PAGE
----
Explanatory power is a bit of a loaded term. I believe that we can come to a good understanding of what it is and how it related to machine learning by comparing and contrasting linear regression with neural nets.
The IBM Analytics Education Series has a good introductory analytics presentation that includes brief descriptions of neural nets and linear regression. It's a good video worth your viewing, though it does make one point with which I don't agree.
The speaker says that a challenge with neural nets in business applications is that they are black box, meaning that you can understand the inputs and the outputs but not really how it is deriving the outputs. Later, the speaker says that linear regression is a preferred technique because it has a very strong predictive and explanatory power.
It's not really true that linear regression has more explanatory power than neural nets. Rather, it is easier to understand the problems and the answers that can be solved by linear regression. By comparison, neural nets tend to be used to provide cognitive computing power to harder problems than linear regression can solve.
To put this another way, when you use linear regression, you actually begin by assuming linearity of the relation you want to predict. As the speaker points out, you can also make a nonlinear assumption, and you can accommodate this using a data transformation, for example. But the high order bit is that you are asked to assume the data relationship, and that assumption is what is giving you the illusion of explanatory power. You can explain that the data follows a line, but this is due to your own assumption. Note that an important aspect of completing a linear regression model is determining the R^{2} or goodness of fit of the model. This is the part where you make sure that your assumption of linearity is valid. And if the assumption is invalid, then the model has no predictive value, so it does not matter that you can explain how it operates.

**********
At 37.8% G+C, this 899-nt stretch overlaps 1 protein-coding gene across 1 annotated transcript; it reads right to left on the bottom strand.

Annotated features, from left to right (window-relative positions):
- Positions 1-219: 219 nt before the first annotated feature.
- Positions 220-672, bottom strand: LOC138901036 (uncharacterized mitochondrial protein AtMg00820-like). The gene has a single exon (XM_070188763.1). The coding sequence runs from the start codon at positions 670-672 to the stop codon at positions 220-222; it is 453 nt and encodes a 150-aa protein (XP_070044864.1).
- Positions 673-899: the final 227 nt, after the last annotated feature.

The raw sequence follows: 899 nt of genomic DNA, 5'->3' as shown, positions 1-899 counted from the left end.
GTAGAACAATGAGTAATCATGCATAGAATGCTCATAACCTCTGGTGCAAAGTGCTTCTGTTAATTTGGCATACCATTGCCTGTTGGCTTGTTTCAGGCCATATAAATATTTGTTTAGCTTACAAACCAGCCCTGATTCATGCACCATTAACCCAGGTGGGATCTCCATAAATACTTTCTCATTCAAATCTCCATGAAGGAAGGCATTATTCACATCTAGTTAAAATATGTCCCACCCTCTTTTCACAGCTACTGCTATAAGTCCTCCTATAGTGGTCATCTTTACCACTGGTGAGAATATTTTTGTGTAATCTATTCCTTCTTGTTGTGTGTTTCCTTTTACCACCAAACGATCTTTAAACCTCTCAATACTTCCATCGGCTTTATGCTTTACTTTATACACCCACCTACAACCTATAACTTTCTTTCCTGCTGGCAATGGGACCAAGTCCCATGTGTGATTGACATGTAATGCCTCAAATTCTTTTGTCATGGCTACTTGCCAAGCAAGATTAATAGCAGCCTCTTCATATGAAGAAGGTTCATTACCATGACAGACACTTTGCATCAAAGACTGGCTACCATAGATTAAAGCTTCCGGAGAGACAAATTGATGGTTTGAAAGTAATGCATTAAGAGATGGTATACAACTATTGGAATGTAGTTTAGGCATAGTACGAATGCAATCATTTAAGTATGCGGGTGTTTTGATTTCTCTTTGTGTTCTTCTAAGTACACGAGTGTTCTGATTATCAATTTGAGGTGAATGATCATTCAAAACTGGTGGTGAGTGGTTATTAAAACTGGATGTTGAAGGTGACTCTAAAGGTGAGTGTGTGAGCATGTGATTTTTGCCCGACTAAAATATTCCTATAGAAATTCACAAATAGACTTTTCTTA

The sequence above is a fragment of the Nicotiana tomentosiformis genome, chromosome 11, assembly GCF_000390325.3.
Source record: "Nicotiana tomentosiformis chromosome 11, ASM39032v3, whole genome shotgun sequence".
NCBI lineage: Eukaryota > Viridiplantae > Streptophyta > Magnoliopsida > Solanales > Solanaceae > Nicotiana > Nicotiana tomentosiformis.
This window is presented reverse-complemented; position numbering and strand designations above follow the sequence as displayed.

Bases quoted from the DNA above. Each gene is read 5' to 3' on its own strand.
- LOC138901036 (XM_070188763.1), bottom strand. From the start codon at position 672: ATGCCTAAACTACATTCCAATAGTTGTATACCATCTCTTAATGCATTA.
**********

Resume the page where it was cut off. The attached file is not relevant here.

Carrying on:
Under the interpretation that explanatory power is akin to predictive power, it turns out that neural nets have greater predictive power because they can produce results for a wider array of applications than linear regression can. There a neat table that relates the cognitive power of a neural net to the number of hidden layers. From the table, you can see that when a relationship actually is linear, a neural net can solve it without even using any hidden layers of neurons. When one or two hidden layers of neurons is present, neural nets transcend the capabilities of linear regression, in part because they do not require you to make any assumption about what the data relationship actually is.